You can run 3 phase 3 hp motors, no bother with a hundred quid VFD on household leccy, as you can adjust the startup time with the push of a button to suit your supply.
The starting load with single phase motors is what is really consumptive on your supply, and may trip your breaker if over 2 hp.
A VFD/inverter (100 quid) has stored energy and is not an issue to start on 13 amp, and will use about the same juice as my aging laptop, the wheel on the meter goes very slow compared to the kettle.

Three phase machines are half the price of single, and secondhand is half the price of new, so that is how you get a real good machine for a bargain.
I have a 24" ACM machine got for 500 euros, and find it much less dusty than the 20" Chinese machine, as the cabinet is much larger than the other,
I have no dust extraction but the saw will house the dust, and the table larger on some like mine, so you aren't getting dusty being further away from the cut.

I suggest you not look for reviews by manufacturers as they won't show the full cut, just the start and the end of the cut.
This is because the thrust guide will be screaming horribly on a smaller machine, and you would have to replace thrust guides often.

If you get a large machine and use a wide blade, the bade will have enough beam tension not to need anything more than the thrust, and the machine will be so much quieter as the blade wont be constantly wearing away on the thrust.

One reason many folk might not mention the resaw capacity is they don't want you sending back the machine because it wont cut at that depth.

there is not any difference in footprint between a smaller machine with splayed legs and a floor standing 20"saw.
Might as well get a good'un fir yourself
All the best
Tom
Thank you for a comprehensive response, Tom.
This explains the things I hadn't thought to ask. It is like they say, people don't know what they don't know!

This does clear things up a lot for me. I am not actively looking for one at the moment, but wouldn't want to rush when I see a nice large bandsaw for a bargain and not know enough about it to buy it or worse, get the wrong one based on the initial burst of excitement and regret it deeply later.

This also firms up what other people have said in the past threads about buying used, but thank you for clarifying the electrical issue with 1 phase vs 3 phase. Does this apply to a 3-phase Table saw or a planer thicknesser as well?
 

Ttrees

Iroko loco!
Joined
18 Nov 2012
Messages
2,806
Reaction score
242
Location
In me workshop
Hello again
I must admit I have only have experience and was comparing my bandsaw with my 12" Startrite tilt arbor tablesaw which also has a 3 horse motor (3 phase) and works well on 13a plug with the same VFD.
I have no dust extraction and I don't use the TS all that often.
I usually only use it for a half hour or probably more at times, and put on overalls when I do, and don't enter the shed for an hour or more afterwards.
I will say that I have never got sawdust covering my back using the bandsaw that I use frequently.

I don't have a planer or thicknesser, nor have I ever used one either,
but if you want one then this gets more complicated.
You would probably need 16 amp sockets for the equivalent class of machine.
Most of these have two motors, one for the cutter head and one smaller one for the feed rollers.
I have curiosity on seeing someone using a VFD/inverter for these, but never seen
the final result, though I get the impression that it could be done.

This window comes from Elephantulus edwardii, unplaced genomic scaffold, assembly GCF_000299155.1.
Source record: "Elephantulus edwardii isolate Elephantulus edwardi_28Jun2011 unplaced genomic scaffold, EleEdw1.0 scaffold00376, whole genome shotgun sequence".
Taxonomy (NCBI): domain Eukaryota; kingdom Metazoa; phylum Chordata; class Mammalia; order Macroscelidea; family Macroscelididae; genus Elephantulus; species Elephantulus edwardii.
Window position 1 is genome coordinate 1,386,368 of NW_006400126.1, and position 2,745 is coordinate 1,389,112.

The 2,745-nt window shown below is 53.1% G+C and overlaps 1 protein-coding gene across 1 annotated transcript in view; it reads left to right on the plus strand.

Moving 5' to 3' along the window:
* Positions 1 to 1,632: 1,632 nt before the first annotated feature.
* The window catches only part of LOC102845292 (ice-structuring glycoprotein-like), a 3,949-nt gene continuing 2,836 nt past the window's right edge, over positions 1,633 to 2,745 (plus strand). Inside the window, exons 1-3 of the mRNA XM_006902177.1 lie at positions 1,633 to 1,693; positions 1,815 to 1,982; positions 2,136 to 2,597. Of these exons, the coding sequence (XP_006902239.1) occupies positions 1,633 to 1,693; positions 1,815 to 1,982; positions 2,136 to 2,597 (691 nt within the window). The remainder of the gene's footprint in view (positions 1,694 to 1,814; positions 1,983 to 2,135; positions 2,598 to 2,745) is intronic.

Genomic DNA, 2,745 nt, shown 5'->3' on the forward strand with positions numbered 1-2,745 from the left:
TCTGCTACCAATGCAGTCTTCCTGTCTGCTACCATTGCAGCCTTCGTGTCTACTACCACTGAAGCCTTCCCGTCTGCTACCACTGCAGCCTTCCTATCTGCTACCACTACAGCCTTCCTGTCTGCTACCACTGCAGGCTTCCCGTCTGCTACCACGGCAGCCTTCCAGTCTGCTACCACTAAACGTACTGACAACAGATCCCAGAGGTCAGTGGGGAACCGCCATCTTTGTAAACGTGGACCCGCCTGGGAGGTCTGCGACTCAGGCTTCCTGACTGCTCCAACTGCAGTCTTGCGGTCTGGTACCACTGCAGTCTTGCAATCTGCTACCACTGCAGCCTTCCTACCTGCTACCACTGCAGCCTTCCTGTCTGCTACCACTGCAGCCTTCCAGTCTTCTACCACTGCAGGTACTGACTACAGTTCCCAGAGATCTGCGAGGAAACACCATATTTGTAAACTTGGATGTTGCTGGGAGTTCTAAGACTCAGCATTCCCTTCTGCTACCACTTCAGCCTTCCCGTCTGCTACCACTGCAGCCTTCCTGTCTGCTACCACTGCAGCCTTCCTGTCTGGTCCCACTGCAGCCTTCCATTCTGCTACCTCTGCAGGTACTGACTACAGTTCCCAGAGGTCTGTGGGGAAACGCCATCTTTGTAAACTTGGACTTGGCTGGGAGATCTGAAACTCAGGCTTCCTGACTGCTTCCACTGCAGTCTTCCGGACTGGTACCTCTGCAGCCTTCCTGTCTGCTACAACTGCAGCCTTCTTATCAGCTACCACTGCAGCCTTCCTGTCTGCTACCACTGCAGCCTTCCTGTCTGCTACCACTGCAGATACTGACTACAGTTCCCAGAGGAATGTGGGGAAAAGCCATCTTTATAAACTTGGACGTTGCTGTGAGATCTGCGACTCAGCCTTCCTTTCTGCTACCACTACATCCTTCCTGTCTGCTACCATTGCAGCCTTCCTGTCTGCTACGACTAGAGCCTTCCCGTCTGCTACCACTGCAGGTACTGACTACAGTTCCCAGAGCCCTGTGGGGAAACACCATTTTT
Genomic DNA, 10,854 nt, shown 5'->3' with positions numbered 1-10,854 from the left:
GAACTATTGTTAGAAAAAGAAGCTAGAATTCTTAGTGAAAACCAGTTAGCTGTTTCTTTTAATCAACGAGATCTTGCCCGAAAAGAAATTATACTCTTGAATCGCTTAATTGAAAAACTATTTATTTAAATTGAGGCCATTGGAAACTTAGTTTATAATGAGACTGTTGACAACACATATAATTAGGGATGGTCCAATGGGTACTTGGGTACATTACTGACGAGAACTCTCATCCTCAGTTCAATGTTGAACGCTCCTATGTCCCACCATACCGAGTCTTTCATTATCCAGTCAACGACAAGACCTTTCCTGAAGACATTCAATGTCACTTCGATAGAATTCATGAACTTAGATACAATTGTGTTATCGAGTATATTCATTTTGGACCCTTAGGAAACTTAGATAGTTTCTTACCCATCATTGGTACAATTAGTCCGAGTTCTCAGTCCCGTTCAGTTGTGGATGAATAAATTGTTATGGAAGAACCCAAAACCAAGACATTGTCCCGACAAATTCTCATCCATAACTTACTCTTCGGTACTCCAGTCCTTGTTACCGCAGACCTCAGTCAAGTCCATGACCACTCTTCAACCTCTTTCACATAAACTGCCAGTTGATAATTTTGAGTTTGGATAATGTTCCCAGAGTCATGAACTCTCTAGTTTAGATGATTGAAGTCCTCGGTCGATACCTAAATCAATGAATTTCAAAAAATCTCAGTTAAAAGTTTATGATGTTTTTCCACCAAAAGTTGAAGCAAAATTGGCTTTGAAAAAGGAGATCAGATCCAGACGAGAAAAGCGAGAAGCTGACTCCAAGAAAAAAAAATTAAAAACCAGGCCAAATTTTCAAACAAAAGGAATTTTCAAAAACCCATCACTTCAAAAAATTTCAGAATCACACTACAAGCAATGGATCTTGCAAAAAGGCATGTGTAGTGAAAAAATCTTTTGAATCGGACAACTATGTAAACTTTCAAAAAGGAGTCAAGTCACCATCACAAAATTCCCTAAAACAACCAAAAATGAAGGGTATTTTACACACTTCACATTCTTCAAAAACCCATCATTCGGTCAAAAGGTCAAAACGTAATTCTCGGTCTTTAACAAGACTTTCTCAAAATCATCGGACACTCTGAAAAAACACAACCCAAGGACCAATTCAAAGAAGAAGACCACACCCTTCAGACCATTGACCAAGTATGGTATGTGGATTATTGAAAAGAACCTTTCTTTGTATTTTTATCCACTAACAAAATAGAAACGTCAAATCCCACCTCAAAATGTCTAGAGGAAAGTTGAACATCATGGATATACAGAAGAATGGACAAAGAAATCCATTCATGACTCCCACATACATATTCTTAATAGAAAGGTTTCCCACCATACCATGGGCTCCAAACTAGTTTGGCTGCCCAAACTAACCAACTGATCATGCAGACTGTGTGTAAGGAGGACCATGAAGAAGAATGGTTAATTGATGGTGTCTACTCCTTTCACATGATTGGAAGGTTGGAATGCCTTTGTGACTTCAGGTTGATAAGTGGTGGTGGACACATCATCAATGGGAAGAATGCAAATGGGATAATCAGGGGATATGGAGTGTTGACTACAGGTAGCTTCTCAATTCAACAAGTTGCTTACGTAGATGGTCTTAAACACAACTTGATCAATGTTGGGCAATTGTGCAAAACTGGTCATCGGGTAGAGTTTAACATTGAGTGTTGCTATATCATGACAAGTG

Beyond the scope of what little knowledge I have as yet.

You could run a surface planer no bother as it has only one motor.
I cannot say the same for thicknessers.
You can probably run one of those lunchbox thicknessers from the household plug
but these do not have quiet induction motors, and instead have universal motors which make an awful racket.

I don't have extraction so if that is a concern to you then it might be worth looking in to getting 16a (blue plug) which might mean getting a smaller fusebox in the shed if not there already.
I used the cooker cable in the granny flat at the folks, temporally for some time and it truly was a pain in the rear end to unplug and worry about getting the cable damaged.
It was nice to get that sorted with a CU (consumer unit) fusebox/breaker
in the shed.

Dust is a concern to your health, and depending on what you are doing it might be worth considering having an extractor with pleated filter.
Bill Pentz is a name you might stumble across whilst reading about dust extraction.
His website is very dated and its very very technical.
To summarize he regards those bag type extractors as more danger than their worth, as they give a false sense of clean air, when infact they filter the finest dust back out into the air, the stuff that you will breath in.

I try not to be in the shed if the dust is in the air.
My only air monitor is vision, looking for dust in the air with raking light.
My planer thicknesser is my hand planes, my uber flat bench and a panel guage.

To joke about Rob Cosman says he has never coughed a shaving.

I would consider getting a PT and leccy upgrade if I were to start milling green timber, and that whole kettle of fish that comes with it.
Or if I were to start a business, but for a hobby use I don't see the point.

Going back to the bandsaw again, there's not much to them
Wheel bearings a fiver each, tires can be dressed if not cracked rubber, or changed out, guides can be a bit more expensive for larger machines though, but as I was saying if you go for a bigger machine then guides are like stabilizers for a bicycle,
Using a 3/4" blade that is tensioned correctly,
one thrust guide will do the job compared to a lighter machine which can't tension a decent (gauge) blade.
If you go for a smaller machine on ebay/gumtree it will likely be similarly priced or even dearer than a larger machine, but it will need all or most of the guides in running order to get the same results, as there would be much lesser beam tension on a narrower and thinner gauge blade.

Make sure you seek out a machine with dual voltage motor if you see a bargain locally.
Bob Minchin, AKA Myfordman on this forum has an excellent google document on induction motors and VFD's.
Might be a bit heavy reading unless you decide what's for you.

I have no idea on what work you wish to make.
Either way a bigger bandsaw makes sense, and small ones are only glorified scroll saws for curve cutting to me.

All the best
Tom
 

johnnyb

Established Member
Joined
13 Nov 2006
Messages
1,396
Reaction score
192
Location
Biddulph staffs
forget dust as that's down to the individual machine/extractor. a table saw is the best for dimensioning timber and boards(mdf). for roughish work its probably all you need. bandsaw is a bit more...certain stuff is easier and safer on straight cuts but curved cuts are impossible on a table saw as are stopped cuts.
 
Top